Monday, August 11, 2008

US Immigration Policy: A Hostage To Political Correctness

American immigration policy has always contained provisions for protecting the country from health and social threats from abroad. Still unchallenged are laws banning entry to criminals. Those with affiliation to organisations deemed subversive have likewise been banned in the past. Although the list of banned organisations has changed in composition, America at least recognises the possibility of security threats.
Part of every immigrant's passage through Ellis Island was a check for contagious diseases. Tuberculosis, syphilis and other serious contagious diseases sufficed as a reason for the immigration authorities to bar a person from entry to the United States.
AIDS is a disease that can be contained with expensive treatment. It remains incurable. Because it is caused by a virus, it is extremely adaptive. It has mutated in so many different ways that it is sometimes possible to identify a particular individual as a source of infection by the peculiarities of a particular viral strain. There are virulent strains that kill in 18 months and other strains that can be contained for years.
Because AIDS has hit homosexuals disproportionately in relation to other groups of AIDS sufferers, its discussion and treatment has become heavily politicised. Logic would dictate that it be treated by public health officials like syphilis and gonorrhea. In may jurisdictions, contact tracing was used to control the spread of sexually transmitted diseases. History of contact tracing AIDS is far more serious a threat than any of the previous venereal diseases of the past. There are countries in Africa where there is a social epidemic of AIDS orphans( article on AIDS orphans. ) The African experience provides America with a vivid illustration of the possible consequences of a widened AIDS epidemic.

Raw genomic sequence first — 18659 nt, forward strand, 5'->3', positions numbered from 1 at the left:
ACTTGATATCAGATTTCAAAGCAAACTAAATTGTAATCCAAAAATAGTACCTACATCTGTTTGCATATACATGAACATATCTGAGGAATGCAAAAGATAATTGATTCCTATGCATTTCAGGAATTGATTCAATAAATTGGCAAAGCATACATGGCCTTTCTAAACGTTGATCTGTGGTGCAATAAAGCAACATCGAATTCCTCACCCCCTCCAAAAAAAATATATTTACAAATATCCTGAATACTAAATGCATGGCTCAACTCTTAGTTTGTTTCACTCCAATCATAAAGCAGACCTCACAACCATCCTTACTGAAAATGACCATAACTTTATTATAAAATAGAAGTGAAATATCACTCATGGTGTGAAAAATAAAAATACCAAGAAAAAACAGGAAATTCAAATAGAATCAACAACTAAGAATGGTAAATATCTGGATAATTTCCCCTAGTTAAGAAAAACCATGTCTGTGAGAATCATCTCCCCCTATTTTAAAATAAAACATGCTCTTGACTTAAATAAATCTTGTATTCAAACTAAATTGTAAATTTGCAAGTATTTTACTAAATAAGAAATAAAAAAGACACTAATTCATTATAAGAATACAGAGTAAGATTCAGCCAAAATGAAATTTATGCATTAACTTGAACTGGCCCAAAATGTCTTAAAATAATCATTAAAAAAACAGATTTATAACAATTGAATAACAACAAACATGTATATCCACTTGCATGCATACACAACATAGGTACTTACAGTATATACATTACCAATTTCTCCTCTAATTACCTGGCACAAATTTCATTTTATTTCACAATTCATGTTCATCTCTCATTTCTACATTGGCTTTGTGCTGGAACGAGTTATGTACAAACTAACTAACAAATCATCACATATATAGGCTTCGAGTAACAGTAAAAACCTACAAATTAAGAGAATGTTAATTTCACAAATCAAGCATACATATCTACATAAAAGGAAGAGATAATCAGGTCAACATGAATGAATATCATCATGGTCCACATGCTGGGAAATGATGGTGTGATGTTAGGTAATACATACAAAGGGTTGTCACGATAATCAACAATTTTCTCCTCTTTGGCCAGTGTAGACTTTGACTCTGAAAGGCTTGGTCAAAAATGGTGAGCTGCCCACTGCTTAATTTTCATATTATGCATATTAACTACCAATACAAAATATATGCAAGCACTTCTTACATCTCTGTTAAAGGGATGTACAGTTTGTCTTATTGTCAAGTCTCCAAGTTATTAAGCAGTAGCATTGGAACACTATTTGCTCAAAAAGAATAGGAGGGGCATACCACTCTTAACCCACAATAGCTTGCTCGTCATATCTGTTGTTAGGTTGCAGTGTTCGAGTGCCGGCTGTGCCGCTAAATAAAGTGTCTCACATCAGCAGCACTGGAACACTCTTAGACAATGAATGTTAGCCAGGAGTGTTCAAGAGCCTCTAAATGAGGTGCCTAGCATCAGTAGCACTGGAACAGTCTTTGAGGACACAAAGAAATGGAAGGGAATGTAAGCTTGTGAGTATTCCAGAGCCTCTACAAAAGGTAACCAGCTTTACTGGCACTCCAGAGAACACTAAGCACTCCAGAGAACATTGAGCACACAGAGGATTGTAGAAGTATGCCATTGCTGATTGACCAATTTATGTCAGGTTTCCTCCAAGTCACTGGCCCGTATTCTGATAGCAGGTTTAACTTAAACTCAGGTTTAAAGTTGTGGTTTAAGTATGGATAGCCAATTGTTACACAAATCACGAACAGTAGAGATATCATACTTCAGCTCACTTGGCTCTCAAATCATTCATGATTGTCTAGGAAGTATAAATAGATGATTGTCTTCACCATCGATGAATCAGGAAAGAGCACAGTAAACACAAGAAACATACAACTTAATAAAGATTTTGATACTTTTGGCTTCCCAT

President Bush quietly signed into law a bill that will remove AIDS from the list of diseases of which visitors to and immigrants to the United States must be free in order to gain entry to the US. AIDS activists support this measure. They cite the alleged difficulty with which AIDS is transmitted. It is in fact possible to transmit AIDS through a shared razor or toothbrush. A summer romance or a one night stand between a foreign tourist and an American are also not beyond the realm of consideration.They are also means of AIDS transmission. The only exception to a ban on a foreign visitor with AIDS should be a well supervised visit for the purpose of medical treatment.